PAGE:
What is your lab/research focused on now?
The lab is focused on understanding different aspects of the mechanisms that lead to liver disease. We study how the liver heals and how it reacts to damage or to liver cancer. In this respect, we are focusing on the liver cancer micro-environment, that is, the niche in which the tumor grows and the cells that are part of this niche. How can we modify it, reduce the tumor progression, and improve the therapy? Our research group is also interested in defining the principles of best treatment of liver cancer, the determinants of therapeutic outcomes, and how we can improve access to the best care for all our patients. The growth of the number of researchers interested in all aspects of liver cancer and the high level of collaborative research at Yale is remarkable. I collectively refer to the researchers who come from many departments as the “commonwealth” of liver cancer research at Yale.
What inspires you to work in oncology?
Oncology is a fascinating field, one in which you can really feel the proximity between research and care. I have approached oncology from a different perspective, being primarily a liver doctor and a researcher. Among the things that brought me closer to oncology were seeing my patients develop liver cancer, working as a transplant hepatologist – some patients with hepatocellular carcinoma (HCC) can be cured with a liver transplant – and researching the mechanisms of liver repair and regeneration.
How has treatment improved for patients with liver cancer, and in your opinion, what is the outlook for liver cancer in the next five years?
Treatment of HCC has been transformed in several ways – including by progress in mini-invasive surgery, progress in loco-regional treatment, and the availability of liver transplantation. Contributing to this transformation more recently is the discovery of several pharmacologic agents that, alone or in combination, may provide hope for patients whose HCC is at an advanced stage.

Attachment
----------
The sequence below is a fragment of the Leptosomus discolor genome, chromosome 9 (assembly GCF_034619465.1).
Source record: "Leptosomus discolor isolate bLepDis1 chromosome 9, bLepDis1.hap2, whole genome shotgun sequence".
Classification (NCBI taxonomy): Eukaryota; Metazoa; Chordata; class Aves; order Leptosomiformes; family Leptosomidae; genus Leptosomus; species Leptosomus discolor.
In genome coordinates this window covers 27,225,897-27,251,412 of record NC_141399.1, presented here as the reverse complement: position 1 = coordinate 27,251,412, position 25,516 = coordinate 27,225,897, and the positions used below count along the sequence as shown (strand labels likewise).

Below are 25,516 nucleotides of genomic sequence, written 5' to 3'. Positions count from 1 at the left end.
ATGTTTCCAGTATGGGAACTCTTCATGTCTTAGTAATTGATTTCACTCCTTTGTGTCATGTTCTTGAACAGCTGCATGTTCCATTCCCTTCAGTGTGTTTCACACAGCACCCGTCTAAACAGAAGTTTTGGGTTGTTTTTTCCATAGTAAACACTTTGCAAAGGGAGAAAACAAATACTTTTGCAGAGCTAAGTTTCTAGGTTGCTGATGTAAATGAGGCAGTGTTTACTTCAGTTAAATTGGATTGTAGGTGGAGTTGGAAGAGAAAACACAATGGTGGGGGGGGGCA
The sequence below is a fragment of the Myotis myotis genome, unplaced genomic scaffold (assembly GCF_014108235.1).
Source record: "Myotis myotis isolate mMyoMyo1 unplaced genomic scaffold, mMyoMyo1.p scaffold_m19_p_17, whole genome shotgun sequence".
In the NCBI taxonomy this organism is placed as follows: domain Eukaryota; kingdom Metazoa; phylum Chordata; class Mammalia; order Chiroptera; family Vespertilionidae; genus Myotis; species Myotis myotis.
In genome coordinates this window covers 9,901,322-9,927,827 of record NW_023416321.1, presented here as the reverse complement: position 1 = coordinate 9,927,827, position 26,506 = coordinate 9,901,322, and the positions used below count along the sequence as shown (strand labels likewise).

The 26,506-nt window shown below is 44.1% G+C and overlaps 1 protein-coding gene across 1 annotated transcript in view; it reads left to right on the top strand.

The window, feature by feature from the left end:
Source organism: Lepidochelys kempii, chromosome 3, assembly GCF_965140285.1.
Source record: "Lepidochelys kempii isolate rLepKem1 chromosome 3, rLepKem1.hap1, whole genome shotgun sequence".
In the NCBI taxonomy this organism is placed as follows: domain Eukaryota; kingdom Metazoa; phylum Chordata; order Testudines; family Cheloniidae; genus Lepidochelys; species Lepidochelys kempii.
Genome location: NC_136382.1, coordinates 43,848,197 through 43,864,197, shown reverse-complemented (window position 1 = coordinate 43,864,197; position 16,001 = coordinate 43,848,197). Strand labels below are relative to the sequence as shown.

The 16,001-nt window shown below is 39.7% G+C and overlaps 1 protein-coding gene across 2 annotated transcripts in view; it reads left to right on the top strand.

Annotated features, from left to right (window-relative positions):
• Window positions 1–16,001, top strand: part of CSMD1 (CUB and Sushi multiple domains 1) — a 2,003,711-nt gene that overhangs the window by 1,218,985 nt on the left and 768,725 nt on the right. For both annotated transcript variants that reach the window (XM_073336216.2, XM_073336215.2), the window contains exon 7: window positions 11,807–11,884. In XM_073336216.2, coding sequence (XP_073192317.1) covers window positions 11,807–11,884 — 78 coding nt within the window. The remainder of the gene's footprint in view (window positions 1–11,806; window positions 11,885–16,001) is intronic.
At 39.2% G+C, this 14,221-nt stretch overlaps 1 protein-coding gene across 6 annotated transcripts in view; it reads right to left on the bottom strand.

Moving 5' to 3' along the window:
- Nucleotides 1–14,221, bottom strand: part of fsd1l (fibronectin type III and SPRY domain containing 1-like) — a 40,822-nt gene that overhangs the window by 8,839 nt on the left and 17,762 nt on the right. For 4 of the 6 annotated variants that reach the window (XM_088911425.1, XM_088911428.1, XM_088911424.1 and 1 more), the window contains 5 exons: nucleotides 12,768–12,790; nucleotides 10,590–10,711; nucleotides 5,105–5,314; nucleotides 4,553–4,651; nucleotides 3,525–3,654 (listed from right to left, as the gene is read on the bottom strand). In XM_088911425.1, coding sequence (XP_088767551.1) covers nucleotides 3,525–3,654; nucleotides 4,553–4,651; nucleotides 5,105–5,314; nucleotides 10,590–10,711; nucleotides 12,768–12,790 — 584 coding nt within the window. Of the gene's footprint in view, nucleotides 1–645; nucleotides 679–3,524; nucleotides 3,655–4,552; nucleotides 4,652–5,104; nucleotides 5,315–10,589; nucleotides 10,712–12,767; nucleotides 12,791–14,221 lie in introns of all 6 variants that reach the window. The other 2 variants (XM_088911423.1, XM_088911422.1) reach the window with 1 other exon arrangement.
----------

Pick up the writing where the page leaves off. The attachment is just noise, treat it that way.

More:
I believe the next five years will demonstrate the value of adjuvant and neoadjuvant protocols in which surgery and loco-regional treatments are followed (or preceded) by the administration of associations of anti-neoplastic medication. I am confident that these regimens, particularly if including immune checkpoint inhibitors, will not only improve the response rate, but reduce the recurrence of liver cancer. Currently around 70% of patients experience a recurrence of HCC after the first successful treatment. Similar advances, although currently at a slower pace, will also occur for cholangiocarcinoma, the second most frequent primary liver cancer.
How do you translate your research into your clinical practice to help patients?
This is a difficult question because in an academic medical center, we do not appreciate a difference between research and medical practice. They are intertwined, they continuously inform each other. There is research in health care and health care in research.
Mentorship is an important part of laboratory research—how do you encourage collaboration and keep your team engaged and learning from one another?
Mentoring students, fellows, and younger colleagues is the essence of what we do at Yale. While we treat our patients and advance scientific knowledge, we also transmit what we know to those who follow us. And in doing so, we learn from our students and younger colleagues. We are stimulated by their questions, their curiosity, and their fresh views. The Liver Cancer Program at Smilow is a truly interdepartmental program, as it includes oncology, hepatology, surgery, radiology, pathology, transplant surgeons, and more. This allows a continuous exchange among different disciplines, enabling us to look at the same problem from many perspectives.
What would you say to a patient who may be hesitant to enroll in a clinical trial? What role do trials play in the care of liver cancers?
I would say that if they are being given an effective therapy, it is because others have participated in clinical studies. A clinical study is an opportunity for a potentially better treatment. The studies are carefully monitored, and patients receive the best possible care. However, the approach also depends on the patient’s personal history, motivation, and character.
What are some of the biggest challenges you face in caring for patients with liver cancer?
Treating patients with liver cancer is challenging, not only from a medical point of view, but from a social perspective, as well. Some of the major risk factors for liver cancer tend to fall on frail populations who have reduced access to care, to education, insurance and means. Providing for them is our daily mission.